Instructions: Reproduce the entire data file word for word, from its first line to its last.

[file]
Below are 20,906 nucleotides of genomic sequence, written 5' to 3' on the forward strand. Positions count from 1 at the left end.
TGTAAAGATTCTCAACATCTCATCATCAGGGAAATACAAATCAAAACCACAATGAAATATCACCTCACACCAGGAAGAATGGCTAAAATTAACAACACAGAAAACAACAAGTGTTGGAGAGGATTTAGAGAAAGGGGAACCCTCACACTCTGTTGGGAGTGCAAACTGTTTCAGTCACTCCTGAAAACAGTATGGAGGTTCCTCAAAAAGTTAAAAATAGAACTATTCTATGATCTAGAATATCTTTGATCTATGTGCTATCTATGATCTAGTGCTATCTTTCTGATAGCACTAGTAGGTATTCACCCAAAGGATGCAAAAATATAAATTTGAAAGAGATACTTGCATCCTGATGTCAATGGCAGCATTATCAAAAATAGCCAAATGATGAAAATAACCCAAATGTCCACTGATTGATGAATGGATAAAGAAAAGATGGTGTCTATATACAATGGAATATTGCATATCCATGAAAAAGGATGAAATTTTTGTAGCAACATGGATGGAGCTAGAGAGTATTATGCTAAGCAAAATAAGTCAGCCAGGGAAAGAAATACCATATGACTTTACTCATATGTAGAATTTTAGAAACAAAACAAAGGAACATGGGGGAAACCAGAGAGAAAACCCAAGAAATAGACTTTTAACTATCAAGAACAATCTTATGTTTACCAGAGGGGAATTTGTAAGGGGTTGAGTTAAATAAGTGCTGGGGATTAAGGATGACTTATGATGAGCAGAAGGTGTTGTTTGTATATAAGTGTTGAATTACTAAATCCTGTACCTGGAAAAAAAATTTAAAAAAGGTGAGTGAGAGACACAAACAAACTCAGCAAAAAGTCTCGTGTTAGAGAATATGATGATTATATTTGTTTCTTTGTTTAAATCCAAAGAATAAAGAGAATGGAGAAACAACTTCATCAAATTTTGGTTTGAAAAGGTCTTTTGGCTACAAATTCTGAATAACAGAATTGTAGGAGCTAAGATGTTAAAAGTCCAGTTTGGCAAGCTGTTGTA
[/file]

Below are 20,906 nucleotides of genomic sequence, written 5' to 3' on the forward strand. Positions count from 1 at the left end.
TGTAAAGATTCTCAACATCTCATCATCAGGGAAATACAAATCAAAACCACAATGAAATATCACCTCACACCAGGAAGAATGGCTAAAATTAACAACACAGAAAACAACAAGTGTTGGAGAGGATTTAGAGAAAGGGGAACCCTCACACTCTGTTGGGAGTGCAAACTGTTTCAGTCACTCCTGAAAACAGTATGGAGGTTCCTCAAAAAGTTAAAAATAGAACTATTCTATGATCTAGAATATCTTTGATCTATGTGCTATCTATGATCTAGTGCTATCTTTCTGATAGCACTAGTAGGTATTCACCCAAAGGATGCAAAAATATAAATTTGAAAGAGATACTTGCATCCTGATGTCAATGGCAGCATTATCAAAAATAGCCAAATGATGAAAATAACCCAAATGTCCACTGATTGATGAATGGATAAAGAAAAGATGGTGTCTATATACAATGGAATATTGCATATCCATGAAAAAGGATGAAATTTTTGTAGCAACATGGATGGAGCTAGAGAGTATTATGCTAAGCAAAATAAGTCAGCCAGGGAAAGAAATACCATATGACTTTACTCATATGTAGAATTTTAGAAACAAAACAAAGGAACATGGGGGAAACCAGAGAGAAAACCCAAGAAATAGACTTTTAACTATCAAGAACAATCTTATGTTTACCAGAGGGGAATTTGTAAGGGGTTGAGTTAAATAAGTGCTGGGGATTAAGGATGACTTATGATGAGCAGAAGGTGTTGTTTGTATATAAGTGTTGAATTACTAAATCCTGTACCTGGAAAAAAAATTTAAAAAAGGTGAGTGAGAGACACAAACAAACTCAGCAAAAAGTCTCGTGTTAGAGAATATGATGATTATATTTGTTTCTTTGTTTAAATCCAAAGAATAAAGAGAATGGAGAAACAACTTCATCAAATTTTGGTTTGAAAAGGTCTTTTGGCTACAAATTCTGAATAACAGAATTGTAGGAGCTAAGATGTTAAAAGTCCAGTTTGGCAAGCTGTTGTA